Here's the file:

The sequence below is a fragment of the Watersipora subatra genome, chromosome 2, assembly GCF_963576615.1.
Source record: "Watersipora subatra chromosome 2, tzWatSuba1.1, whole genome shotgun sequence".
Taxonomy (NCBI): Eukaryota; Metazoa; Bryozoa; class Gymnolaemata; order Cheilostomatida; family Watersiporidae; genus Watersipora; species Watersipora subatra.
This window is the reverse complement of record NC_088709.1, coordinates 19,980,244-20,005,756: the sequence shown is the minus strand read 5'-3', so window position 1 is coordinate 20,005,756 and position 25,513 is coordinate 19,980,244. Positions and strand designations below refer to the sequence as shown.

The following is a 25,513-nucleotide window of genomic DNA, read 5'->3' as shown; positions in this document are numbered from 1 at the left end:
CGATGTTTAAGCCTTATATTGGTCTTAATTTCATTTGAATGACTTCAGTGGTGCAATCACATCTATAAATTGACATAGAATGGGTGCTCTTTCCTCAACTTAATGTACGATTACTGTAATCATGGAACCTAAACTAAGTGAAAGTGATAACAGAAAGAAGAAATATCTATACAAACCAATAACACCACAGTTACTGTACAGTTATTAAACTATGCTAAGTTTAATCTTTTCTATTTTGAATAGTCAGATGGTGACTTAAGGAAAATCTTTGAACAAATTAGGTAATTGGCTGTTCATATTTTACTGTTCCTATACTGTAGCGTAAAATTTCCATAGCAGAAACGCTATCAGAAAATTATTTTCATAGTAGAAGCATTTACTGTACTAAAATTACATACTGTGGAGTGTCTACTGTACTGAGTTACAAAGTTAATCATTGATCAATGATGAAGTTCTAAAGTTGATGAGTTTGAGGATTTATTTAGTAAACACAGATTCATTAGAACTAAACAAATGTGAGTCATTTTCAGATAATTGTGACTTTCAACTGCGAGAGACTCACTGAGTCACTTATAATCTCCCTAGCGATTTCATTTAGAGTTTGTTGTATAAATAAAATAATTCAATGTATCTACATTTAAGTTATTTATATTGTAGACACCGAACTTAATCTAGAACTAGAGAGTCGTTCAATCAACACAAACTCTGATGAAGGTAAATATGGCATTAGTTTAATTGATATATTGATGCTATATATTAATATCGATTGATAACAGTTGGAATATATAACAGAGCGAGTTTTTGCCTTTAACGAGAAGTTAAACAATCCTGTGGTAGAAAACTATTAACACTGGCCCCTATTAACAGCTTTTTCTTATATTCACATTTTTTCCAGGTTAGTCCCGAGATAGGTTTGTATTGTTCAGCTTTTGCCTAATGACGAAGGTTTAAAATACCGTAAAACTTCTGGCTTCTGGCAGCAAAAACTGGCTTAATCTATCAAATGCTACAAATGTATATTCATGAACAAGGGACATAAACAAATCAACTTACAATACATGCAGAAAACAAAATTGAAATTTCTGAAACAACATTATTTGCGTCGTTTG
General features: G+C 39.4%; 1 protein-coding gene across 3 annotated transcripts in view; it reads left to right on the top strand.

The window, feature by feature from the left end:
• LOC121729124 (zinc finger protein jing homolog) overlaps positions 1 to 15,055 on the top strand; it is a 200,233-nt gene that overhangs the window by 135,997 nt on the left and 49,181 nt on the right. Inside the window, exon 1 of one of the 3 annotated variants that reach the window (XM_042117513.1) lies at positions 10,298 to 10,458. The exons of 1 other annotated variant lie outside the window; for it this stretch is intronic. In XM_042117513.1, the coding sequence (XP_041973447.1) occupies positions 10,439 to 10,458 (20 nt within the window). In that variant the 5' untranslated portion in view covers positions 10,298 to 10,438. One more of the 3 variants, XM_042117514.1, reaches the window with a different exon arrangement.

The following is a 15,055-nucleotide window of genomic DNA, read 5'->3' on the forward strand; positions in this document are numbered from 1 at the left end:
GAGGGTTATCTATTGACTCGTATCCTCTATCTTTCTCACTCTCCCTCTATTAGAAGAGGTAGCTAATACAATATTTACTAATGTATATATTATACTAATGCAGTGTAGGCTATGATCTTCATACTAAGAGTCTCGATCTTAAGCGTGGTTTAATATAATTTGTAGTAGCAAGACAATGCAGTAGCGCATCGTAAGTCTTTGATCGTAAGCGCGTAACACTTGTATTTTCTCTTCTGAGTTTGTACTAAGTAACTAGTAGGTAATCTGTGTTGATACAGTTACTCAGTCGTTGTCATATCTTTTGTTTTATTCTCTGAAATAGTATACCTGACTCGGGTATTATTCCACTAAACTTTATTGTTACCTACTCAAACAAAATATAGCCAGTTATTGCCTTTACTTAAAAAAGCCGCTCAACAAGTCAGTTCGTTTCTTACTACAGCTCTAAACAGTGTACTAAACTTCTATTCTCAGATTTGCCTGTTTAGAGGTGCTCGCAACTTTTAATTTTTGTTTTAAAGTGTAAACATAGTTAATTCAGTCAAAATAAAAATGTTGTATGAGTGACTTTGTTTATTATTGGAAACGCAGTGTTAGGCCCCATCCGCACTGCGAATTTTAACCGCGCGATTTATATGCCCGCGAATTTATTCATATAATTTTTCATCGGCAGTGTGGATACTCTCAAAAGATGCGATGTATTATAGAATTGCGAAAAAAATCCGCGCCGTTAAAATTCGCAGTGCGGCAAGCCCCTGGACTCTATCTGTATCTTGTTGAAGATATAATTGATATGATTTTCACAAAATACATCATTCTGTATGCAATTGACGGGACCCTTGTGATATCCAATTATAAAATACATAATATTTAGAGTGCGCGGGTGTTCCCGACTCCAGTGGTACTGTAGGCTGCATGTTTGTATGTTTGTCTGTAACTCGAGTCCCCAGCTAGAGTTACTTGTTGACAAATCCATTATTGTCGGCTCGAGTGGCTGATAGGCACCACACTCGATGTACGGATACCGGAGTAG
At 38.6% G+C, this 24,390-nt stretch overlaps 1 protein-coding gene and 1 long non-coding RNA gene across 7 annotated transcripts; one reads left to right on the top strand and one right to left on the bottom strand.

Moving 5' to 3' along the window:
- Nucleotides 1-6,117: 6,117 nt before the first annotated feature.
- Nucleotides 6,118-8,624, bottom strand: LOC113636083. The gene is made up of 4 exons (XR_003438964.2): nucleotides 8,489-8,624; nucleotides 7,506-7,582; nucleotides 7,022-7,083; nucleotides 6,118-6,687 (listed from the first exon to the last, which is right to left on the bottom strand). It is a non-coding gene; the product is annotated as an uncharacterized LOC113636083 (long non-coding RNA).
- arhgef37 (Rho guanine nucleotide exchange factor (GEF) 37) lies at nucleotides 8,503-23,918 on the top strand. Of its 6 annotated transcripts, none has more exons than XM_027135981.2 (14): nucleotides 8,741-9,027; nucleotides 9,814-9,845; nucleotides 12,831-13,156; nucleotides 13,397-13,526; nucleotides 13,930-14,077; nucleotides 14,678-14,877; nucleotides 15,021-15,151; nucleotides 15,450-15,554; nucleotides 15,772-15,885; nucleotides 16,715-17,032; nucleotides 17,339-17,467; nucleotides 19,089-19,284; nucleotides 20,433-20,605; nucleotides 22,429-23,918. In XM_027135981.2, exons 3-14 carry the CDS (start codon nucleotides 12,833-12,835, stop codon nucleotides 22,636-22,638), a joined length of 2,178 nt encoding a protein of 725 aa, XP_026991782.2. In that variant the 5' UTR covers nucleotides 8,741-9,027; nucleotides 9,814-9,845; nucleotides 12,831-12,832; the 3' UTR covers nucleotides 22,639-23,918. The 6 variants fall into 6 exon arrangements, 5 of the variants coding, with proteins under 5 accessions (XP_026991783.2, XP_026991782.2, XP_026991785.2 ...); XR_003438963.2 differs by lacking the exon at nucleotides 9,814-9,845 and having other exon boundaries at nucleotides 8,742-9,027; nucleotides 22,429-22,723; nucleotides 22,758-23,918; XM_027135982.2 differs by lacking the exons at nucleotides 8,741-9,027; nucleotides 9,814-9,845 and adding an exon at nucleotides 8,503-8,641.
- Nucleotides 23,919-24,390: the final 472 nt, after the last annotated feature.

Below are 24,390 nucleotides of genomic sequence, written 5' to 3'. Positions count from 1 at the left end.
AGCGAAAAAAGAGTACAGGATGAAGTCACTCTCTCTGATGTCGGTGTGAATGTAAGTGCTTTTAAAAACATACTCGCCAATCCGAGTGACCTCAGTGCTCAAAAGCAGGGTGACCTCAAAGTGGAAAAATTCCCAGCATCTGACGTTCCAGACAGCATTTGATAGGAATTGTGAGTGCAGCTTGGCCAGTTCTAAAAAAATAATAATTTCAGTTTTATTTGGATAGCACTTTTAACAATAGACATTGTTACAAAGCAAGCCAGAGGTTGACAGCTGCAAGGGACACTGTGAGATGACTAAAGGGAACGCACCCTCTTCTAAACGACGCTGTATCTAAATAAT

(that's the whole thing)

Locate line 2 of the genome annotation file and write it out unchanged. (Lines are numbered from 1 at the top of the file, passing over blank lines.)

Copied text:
Source record: "Watersipora subatra chromosome 2, tzWatSuba1.1, whole genome shotgun sequence".